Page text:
When Sid Dawson III was seven years old, his uncle died suddenly. It was his first experience with death as well as his first real contact with the police.
On November 6, 2000, the police stopped his uncle James Dawson while he was driving from Chicago to Toledo, Illinois, on an expired license and took him to the police station. By the time his parents arrived to pick him up, he was being carried out on a stretcher.
"It instilled and amplified a fear of police in me," he said.
Dawson, a second year MFA student in film and electronic media, loves sci-fi and fantasy films but felt compelled to do a documentary about his uncle’s death for his capstone project when his godmother asked him whether he would consider it.
His uncle’s death remains veiled in mystery. The police claim that his uncle committed suicide while in police custody, but all of his organs were removed and cremated before the family had a chance to do an autopsy.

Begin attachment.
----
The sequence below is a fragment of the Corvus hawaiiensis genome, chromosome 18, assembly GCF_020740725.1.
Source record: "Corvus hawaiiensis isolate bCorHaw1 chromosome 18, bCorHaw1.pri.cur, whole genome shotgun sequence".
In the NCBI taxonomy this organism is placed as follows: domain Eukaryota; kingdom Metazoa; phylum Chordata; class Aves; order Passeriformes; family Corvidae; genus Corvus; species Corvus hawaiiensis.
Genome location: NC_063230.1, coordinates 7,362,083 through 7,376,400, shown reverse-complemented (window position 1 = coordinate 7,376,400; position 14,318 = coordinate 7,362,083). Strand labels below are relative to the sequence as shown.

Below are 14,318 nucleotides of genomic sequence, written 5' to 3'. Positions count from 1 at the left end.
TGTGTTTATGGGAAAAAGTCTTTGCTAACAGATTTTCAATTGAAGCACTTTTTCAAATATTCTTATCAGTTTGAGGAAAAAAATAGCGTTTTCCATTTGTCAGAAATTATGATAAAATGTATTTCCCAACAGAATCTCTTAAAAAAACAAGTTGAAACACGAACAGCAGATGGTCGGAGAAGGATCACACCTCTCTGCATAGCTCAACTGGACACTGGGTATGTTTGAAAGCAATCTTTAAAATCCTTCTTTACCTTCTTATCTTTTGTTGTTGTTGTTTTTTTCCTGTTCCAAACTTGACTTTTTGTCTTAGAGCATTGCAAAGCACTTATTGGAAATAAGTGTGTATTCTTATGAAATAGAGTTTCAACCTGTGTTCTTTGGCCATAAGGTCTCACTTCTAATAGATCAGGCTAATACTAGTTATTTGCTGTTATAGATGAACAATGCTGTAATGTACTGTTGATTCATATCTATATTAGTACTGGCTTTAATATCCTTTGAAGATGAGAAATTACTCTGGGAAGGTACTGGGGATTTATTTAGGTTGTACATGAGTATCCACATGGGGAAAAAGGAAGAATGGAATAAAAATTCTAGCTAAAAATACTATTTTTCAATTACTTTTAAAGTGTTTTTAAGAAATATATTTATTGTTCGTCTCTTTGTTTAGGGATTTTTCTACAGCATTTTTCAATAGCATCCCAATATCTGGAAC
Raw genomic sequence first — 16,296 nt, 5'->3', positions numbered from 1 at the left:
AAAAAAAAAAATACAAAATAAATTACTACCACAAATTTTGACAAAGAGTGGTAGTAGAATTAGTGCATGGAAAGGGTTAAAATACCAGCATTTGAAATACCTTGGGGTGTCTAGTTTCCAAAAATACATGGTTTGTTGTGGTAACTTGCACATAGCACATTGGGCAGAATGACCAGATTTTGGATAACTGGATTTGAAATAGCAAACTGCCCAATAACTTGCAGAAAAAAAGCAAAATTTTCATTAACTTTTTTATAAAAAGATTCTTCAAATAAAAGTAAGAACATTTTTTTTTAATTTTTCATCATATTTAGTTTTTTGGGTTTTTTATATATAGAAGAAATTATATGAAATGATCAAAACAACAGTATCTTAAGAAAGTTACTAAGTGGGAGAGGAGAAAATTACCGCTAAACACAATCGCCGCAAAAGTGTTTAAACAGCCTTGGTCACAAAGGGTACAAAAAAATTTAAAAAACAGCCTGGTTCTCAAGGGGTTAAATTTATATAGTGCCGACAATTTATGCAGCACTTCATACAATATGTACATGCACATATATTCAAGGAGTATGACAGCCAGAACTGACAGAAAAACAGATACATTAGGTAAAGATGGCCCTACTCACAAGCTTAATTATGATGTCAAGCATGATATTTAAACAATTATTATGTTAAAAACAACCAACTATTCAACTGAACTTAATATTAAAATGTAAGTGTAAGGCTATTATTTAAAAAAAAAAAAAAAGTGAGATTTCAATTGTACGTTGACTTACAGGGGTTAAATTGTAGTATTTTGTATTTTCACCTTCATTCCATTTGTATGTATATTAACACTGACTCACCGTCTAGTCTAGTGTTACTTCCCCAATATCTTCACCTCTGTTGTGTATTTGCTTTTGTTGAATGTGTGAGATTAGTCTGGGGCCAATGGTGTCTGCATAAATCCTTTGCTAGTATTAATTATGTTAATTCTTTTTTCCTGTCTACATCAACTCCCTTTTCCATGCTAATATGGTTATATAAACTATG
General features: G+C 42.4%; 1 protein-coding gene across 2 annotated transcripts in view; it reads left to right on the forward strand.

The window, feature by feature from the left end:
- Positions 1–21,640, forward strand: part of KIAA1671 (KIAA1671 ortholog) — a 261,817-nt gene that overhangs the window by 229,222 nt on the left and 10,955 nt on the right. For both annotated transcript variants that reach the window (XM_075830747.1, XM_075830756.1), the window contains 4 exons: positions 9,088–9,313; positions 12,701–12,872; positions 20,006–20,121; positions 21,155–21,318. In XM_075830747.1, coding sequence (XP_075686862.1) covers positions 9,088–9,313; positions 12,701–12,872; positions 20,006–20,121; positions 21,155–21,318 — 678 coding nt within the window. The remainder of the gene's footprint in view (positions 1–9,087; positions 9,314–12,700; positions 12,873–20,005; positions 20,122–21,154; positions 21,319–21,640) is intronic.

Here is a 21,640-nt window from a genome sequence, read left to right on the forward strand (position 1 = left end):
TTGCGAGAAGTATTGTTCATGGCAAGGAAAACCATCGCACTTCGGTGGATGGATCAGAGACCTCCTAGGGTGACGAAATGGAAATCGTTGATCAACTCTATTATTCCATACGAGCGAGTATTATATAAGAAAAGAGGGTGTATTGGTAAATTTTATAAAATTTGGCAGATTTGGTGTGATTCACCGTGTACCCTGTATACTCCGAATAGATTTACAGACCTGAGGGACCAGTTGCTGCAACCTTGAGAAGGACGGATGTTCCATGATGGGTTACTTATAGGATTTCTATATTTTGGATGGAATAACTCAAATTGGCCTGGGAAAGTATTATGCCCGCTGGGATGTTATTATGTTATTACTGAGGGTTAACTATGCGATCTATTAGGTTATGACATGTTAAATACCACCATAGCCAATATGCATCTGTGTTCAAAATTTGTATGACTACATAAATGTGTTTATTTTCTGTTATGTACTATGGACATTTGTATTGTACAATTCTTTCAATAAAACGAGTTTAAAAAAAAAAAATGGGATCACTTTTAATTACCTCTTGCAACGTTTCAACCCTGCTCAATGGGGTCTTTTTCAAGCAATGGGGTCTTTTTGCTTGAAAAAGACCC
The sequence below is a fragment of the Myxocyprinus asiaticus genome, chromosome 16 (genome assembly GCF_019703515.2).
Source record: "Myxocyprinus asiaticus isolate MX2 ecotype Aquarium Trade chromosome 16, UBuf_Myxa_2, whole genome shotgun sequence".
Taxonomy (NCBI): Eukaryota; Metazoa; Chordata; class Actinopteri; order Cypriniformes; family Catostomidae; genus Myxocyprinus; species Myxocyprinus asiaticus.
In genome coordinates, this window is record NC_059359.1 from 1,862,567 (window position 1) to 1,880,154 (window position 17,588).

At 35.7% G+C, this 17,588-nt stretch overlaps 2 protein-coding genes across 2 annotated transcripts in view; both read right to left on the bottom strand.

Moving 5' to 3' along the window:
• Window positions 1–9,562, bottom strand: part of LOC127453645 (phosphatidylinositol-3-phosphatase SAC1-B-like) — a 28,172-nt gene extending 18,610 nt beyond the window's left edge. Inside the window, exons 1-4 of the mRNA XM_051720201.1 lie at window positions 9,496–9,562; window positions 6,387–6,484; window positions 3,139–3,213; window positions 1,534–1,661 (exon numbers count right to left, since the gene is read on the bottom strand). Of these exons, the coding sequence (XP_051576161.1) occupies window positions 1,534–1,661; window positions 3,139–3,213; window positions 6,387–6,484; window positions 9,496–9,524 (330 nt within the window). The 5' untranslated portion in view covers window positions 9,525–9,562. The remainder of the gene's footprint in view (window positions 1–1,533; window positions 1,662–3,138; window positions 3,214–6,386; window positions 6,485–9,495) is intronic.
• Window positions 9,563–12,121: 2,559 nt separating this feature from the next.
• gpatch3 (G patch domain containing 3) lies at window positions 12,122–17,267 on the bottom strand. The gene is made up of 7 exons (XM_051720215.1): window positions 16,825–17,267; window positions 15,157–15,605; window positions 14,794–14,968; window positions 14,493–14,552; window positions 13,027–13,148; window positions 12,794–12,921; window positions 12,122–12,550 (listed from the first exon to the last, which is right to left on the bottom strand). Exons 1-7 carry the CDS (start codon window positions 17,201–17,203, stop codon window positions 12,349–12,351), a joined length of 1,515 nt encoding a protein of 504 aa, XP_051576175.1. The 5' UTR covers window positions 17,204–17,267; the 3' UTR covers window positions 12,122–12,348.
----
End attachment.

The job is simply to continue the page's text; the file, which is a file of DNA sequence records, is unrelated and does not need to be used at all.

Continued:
"There’s been a blatant attempt at cover-up," Dawson said. Police brutality has always been an issue, Dawson said, but recent cases in the news have made it incredibly visible.
Dawson, who grew up in a tight military family, has focused his project on how families cope with such tragedy and explore intergenerational trauma. He has also connected with other people who have had family members killed by the police. He says that the whole process of creating the film has been "an emotional roller coaster," but that it’s also been deeply cathartic.
After graduation, he would like to pursue fiction filmmaking and may also be interested in becoming an adjunct professor for screenwriting. But, first, he wants to work on his documentary full time. Currently, his film is 9-minutes long, but he plans to eventually do a 60-minute version.
"I want to create a space for people of color and people in general to talk about this," Dawson said. "The most important thing for me is to give my community a space to talk about this."
His film, Through the Valley of Death, can be viewed on Vimeo.